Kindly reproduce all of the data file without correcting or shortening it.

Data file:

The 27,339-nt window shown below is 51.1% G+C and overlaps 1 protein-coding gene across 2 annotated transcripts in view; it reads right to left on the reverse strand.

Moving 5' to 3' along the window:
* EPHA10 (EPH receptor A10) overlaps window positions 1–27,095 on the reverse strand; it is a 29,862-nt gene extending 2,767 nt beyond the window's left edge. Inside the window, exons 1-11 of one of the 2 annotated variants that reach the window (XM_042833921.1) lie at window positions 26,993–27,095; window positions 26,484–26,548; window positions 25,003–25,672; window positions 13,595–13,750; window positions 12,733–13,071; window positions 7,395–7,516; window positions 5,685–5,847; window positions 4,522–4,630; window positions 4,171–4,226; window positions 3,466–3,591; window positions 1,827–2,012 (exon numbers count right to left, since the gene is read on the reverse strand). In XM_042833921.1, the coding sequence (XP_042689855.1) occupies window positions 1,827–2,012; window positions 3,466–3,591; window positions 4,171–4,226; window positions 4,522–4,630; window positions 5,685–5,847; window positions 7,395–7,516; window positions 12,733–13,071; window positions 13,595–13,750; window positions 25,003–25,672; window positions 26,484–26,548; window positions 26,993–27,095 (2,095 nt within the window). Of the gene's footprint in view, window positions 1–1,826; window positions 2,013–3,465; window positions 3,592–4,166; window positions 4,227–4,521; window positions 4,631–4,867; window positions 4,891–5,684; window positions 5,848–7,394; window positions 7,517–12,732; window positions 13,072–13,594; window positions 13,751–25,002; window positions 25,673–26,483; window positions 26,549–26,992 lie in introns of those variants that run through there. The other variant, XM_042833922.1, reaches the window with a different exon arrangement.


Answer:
The 27,339-nt window shown below is 51.1% G+C and overlaps 1 protein-coding gene across 2 annotated transcripts in view; it reads right to left on the reverse strand.

Moving 5' to 3' along the window:
* EPHA10 (EPH receptor A10) overlaps window positions 1–27,095 on the reverse strand; it is a 29,862-nt gene extending 2,767 nt beyond the window's left edge. Inside the window, exons 1-11 of one of the 2 annotated variants that reach the window (XM_042833921.1) lie at window positions 26,993–27,095; window positions 26,484–26,548; window positions 25,003–25,672; window positions 13,595–13,750; window positions 12,733–13,071; window positions 7,395–7,516; window positions 5,685–5,847; window positions 4,522–4,630; window positions 4,171–4,226; window positions 3,466–3,591; window positions 1,827–2,012 (exon numbers count right to left, since the gene is read on the reverse strand). In XM_042833921.1, the coding sequence (XP_042689855.1) occupies window positions 1,827–2,012; window positions 3,466–3,591; window positions 4,171–4,226; window positions 4,522–4,630; window positions 5,685–5,847; window positions 7,395–7,516; window positions 12,733–13,071; window positions 13,595–13,750; window positions 25,003–25,672; window positions 26,484–26,548; window positions 26,993–27,095 (2,095 nt within the window). Of the gene's footprint in view, window positions 1–1,826; window positions 2,013–3,465; window positions 3,592–4,166; window positions 4,227–4,521; window positions 4,631–4,867; window positions 4,891–5,684; window positions 5,848–7,394; window positions 7,517–12,732; window positions 13,072–13,594; window positions 13,751–25,002; window positions 25,673–26,483; window positions 26,549–26,992 lie in introns of those variants that run through there. The other variant, XM_042833922.1, reaches the window with a different exon arrangement.